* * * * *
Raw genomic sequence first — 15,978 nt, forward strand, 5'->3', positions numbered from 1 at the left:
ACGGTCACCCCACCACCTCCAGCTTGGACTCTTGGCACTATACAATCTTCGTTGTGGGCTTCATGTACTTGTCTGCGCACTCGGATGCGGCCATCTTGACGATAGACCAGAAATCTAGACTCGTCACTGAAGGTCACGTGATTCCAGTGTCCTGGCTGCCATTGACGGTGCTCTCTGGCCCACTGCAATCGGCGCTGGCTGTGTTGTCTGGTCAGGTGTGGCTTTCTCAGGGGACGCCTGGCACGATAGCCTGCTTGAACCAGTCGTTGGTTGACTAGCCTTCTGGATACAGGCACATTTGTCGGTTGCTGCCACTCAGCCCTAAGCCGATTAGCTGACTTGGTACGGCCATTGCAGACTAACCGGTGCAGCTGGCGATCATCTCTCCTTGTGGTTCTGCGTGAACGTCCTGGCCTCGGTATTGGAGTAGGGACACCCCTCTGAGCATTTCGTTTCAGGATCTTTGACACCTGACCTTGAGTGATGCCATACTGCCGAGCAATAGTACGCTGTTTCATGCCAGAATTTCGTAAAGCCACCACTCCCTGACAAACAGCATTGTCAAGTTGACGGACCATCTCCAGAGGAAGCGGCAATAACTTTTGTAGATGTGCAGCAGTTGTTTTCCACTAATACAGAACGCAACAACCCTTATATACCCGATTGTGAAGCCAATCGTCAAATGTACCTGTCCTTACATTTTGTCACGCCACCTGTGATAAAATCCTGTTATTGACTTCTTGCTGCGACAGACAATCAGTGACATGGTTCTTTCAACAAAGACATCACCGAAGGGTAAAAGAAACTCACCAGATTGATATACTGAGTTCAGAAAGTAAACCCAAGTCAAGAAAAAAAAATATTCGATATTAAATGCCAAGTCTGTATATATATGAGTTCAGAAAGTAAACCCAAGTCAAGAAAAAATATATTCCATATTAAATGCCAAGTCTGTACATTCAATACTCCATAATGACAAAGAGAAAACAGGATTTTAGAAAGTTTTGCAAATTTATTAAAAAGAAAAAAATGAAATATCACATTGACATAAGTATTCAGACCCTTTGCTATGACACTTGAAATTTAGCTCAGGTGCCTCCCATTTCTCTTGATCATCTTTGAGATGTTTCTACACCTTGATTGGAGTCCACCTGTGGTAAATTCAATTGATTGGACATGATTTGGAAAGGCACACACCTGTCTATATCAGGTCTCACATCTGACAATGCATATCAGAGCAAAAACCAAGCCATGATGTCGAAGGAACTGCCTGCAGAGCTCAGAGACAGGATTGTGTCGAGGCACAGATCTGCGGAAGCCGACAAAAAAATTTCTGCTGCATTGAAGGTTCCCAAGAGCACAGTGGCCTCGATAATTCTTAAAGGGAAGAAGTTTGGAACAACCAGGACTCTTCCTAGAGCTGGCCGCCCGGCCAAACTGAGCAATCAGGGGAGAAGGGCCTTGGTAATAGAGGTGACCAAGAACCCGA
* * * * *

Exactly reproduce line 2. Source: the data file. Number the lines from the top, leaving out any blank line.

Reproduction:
ACGGTCACCCCACCACCTCCAGCTTGGACTCTTGGCACTATACAATCTTCGTTGTGGGCTTCATGTACTTGTCTGCGCACTCGGATGCGGCCATCTTGACGATAGACCAGAAATCTAGACTCGTCACTGAAGGTCACGTGATTCCAGTGTCCTGGCTGCCATTGACGGTGCTCTCTGGCCCACTGCAATCGGCGCTGGCTGTGTTGTCTGGTCAGGTGTGGCTTTCTCAGGGGACGCCTGGCACGATAGCCTGCTTGAACCAGTCGTTGGTTGACTAGCCTTCTGGATACAGGCACATTTGTCGGTTGCTGCCACTCAGCCCTAAGCCGATTAGCTGACTTGGTACGGCCATTGCAGACTAACCGGTGCAGCTGGCGATCATCTCTCCTTGTGGTTCTGCGTGAACGTCCTGGCCTCGGTATTGGAGTAGGGACACCCCTCTGAGCATTTCGTTTCAGGATCTTTGACACCTGACCTTGAGTGATGCCATACTGCCGAGCAATAGTACGCTGTTTCATGCCAGAATTTCGTAAAGCCACCACTCCCTGACAAACAGCATTGTCAAGTTGACGGACCATCTCCAGAGGAAGCGGCAATAACTTTTGTAGATGTGCAGCAGTTGTTTTCCACTAATACAGAACGCAACAACCCTTATATACCCGATTGTGAAGCCAATCGTCAAATGTACCTGTCCTTACATTTTGTCACGCCACCTGTGATAAAATCCTGTTATTGACTTCTTGCTGCGACAGACAATCAGTGACATGGTTCTTTCAACAAAGACATCACCGAAGGGTAAAAGAAACTCACCAGATTGATATACTGAGTTCAGAAAGTAAACCCAAGTCAAGAAAAAAAAATATTCGATATTAAATGCCAAGTCTGTATATATATGAGTTCAGAAAGTAAACCCAAGTCAAGAAAAAATATATTCCATATTAAATGCCAAGTCTGTACATTCAATACTCCATAATGACAAAGAGAAAACAGGATTTTAGAAAGTTTTGCAAATTTATTAAAAAGAAAAAAATGAAATATCACATTGACATAAGTATTCAGACCCTTTGCTATGACACTTGAAATTTAGCTCAGGTGCCTCCCATTTCTCTTGATCATCTTTGAGATGTTTCTACACCTTGATTGGAGTCCACCTGTGGTAAATTCAATTGATTGGACATGATTTGGAAAGGCACACACCTGTCTATATCAGGTCTCACATCTGACAATGCATATCAGAGCAAAAACCAAGCCATGATGTCGAAGGAACTGCCTGCAGAGCTCAGAGACAGGATTGTGTCGAGGCACAGATCTGCGGAAGCCGACAAAAAAATTTCTGCTGCATTGAAGGTTCCCAAGAGCACAGTGGCCTCGATAATTCTTAAAGGGAAGAAGTTTGGAACAACCAGGACTCTTCCTAGAGCTGGCCGCCCGGCCAAACTGAGCAATCAGGGGAGAAGGGCCTTGGTAATAGAGGTGACCAAGAACCCGA